Warren Dunn

Friday Potpourii

I’m getting weary of David Brooks always stealing my best stuff. To be fully transparent, I am not accusing Mr. Brooks of actually stealing. Just being faster off the mark, like he did today in his column “The National Humiliation We Need”.

Two things in his column particular struck me: “It wasn’t Trump who went out to bars in Tempe, Austin, and Los Angeles. It wasn’t Trump who put on hospital gowns and told the American People you could suspend the lockdown if your cause was just.”

I doubt going out and getting snockered is “just.”

Just yesterday, I overreacted on reports of the skyrocketing number of Covid 19 cases in states that had “reopened.” I looked at photos of sun and sand worshipers shoulder to shoulder and said to Carole: “We gotta get them out of the gene pool.” Of course I don’t mean that, but, damn, you’d think folks were smarter than that. Either that, or human nature has asserted itself. After all, we are a social species. So, on mature reflection, I felt a little humiliated myself for being so dispassionate.

The second observation in his column that caught my eye and made me feel like ten cents worth of dirty ice was: “On the day Trump leaves office, we’ll still have a younger generation with worse life prospects than their parents. We’ll still have a cultural elite that knows little about people in red America and still send the message that they are illegitimate…”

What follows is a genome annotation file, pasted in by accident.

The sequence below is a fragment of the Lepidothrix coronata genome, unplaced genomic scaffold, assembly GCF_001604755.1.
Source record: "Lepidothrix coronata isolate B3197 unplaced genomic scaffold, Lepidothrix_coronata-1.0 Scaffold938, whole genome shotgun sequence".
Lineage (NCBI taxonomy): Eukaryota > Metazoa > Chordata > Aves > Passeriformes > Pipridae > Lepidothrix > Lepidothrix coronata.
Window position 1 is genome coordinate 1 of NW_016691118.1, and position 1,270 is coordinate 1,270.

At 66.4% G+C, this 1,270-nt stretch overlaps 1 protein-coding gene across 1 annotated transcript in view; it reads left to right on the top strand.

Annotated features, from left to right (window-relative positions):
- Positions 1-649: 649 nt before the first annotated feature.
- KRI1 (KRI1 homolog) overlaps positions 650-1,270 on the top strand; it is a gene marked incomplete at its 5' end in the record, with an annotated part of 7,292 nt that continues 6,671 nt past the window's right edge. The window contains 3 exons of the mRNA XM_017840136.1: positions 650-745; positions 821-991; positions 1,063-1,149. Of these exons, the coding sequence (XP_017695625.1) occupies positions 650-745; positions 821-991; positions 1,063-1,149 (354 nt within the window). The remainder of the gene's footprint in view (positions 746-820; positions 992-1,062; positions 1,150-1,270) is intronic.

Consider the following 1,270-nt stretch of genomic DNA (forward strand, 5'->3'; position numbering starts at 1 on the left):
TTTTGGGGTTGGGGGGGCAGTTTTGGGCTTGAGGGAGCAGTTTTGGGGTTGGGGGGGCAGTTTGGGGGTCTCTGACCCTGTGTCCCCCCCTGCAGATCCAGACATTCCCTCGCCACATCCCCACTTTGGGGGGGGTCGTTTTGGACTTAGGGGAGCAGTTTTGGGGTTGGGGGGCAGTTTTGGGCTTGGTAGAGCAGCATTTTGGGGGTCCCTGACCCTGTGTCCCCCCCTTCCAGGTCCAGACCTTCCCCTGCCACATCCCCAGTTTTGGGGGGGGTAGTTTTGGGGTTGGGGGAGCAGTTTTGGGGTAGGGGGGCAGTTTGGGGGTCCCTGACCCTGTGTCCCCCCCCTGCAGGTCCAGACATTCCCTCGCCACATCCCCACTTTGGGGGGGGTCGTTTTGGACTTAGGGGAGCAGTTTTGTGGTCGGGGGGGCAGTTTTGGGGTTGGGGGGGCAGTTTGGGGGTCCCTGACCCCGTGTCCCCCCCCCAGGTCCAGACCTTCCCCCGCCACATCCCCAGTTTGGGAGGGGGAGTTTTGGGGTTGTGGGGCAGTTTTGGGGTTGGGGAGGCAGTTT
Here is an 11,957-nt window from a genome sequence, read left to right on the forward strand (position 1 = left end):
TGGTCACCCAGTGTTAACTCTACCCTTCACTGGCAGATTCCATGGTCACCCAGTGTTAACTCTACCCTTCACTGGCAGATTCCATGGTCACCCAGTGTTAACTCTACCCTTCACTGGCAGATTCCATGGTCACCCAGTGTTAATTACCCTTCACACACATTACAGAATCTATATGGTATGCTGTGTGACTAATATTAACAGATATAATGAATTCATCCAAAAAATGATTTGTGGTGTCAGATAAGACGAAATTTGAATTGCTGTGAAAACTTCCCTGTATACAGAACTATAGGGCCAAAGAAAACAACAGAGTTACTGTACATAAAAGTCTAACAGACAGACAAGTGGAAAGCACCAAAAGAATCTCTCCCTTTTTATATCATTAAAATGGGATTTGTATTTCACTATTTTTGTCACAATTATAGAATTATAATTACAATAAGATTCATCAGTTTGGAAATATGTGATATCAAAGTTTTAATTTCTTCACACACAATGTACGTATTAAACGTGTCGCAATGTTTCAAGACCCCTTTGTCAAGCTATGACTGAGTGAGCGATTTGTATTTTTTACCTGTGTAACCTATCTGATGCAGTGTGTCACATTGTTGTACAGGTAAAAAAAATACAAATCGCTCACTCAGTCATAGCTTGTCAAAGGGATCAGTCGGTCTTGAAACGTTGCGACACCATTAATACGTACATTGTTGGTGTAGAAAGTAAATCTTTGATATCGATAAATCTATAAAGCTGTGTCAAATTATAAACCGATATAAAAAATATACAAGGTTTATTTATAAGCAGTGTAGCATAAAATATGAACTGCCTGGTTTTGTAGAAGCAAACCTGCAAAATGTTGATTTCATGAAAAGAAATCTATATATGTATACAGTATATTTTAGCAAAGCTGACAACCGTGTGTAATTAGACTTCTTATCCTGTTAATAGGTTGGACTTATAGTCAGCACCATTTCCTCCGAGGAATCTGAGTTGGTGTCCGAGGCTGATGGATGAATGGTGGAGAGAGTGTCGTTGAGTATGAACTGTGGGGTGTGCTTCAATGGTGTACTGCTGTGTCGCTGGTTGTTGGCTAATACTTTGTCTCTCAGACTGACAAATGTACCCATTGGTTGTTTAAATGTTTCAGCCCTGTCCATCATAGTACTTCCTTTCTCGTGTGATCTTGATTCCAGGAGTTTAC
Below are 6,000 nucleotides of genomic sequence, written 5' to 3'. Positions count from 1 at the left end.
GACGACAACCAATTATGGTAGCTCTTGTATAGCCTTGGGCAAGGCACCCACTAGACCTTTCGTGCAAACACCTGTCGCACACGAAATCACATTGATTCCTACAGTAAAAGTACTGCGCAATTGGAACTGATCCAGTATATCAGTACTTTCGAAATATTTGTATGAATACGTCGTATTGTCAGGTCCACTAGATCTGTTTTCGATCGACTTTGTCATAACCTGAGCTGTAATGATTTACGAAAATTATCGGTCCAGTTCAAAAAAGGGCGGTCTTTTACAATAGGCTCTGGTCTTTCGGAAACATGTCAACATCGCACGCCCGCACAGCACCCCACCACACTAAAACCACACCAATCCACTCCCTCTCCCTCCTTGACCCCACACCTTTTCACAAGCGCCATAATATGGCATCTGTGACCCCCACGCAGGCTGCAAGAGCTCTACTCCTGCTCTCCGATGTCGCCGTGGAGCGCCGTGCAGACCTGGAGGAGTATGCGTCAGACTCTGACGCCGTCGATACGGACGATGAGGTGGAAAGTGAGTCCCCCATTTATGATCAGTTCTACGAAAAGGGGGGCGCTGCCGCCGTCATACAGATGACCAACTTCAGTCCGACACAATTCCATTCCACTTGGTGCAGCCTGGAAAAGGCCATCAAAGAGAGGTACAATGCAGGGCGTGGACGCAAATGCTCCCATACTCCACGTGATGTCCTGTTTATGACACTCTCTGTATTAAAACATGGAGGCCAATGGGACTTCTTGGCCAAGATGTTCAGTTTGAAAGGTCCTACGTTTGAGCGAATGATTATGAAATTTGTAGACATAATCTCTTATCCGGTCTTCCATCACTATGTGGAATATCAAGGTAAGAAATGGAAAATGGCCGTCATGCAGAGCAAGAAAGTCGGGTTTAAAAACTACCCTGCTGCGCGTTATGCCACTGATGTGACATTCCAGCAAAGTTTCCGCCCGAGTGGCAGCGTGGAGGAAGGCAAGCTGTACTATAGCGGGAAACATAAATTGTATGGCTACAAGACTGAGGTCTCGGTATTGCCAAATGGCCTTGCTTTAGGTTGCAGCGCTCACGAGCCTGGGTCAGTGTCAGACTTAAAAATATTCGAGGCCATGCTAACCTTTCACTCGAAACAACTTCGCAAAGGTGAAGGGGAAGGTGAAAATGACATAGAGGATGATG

Wow. That one really hit home. Maybe I overreacted again because I was born and lived in one of the reddest states in America and for years felt like I was the odd man out. I had a moment of real pride recently when less than a full house showed up for the Tulsa “rally,” which was really more of a wake. Still, we are a people who like our freedom and we don’t want anyone telling us how to live, even if it costs us our lives. We make up songs about how freedom-loving we are; it is part of our foundation myth. It isn’t entirely true of course. About 60 percent of Americans tie themselves to a mortgage that can last as long as thirty years. Perhaps they don’t realize that “mortgage” is derived from the French word for “dead pledge.” In other words, you are theoretically committed to a financial arrangement that could last until you are dead. That isn’t in my definition of “freedom.” Of course, if you can’t meet the payment because of sickness or job loss, and can’t flip the house, you could be part of a national economic meltdown. Each year, approximately 600,000 (or more, because these are old figures, before the Covid-19) declare personal bankruptcy to “free” themselves from debt.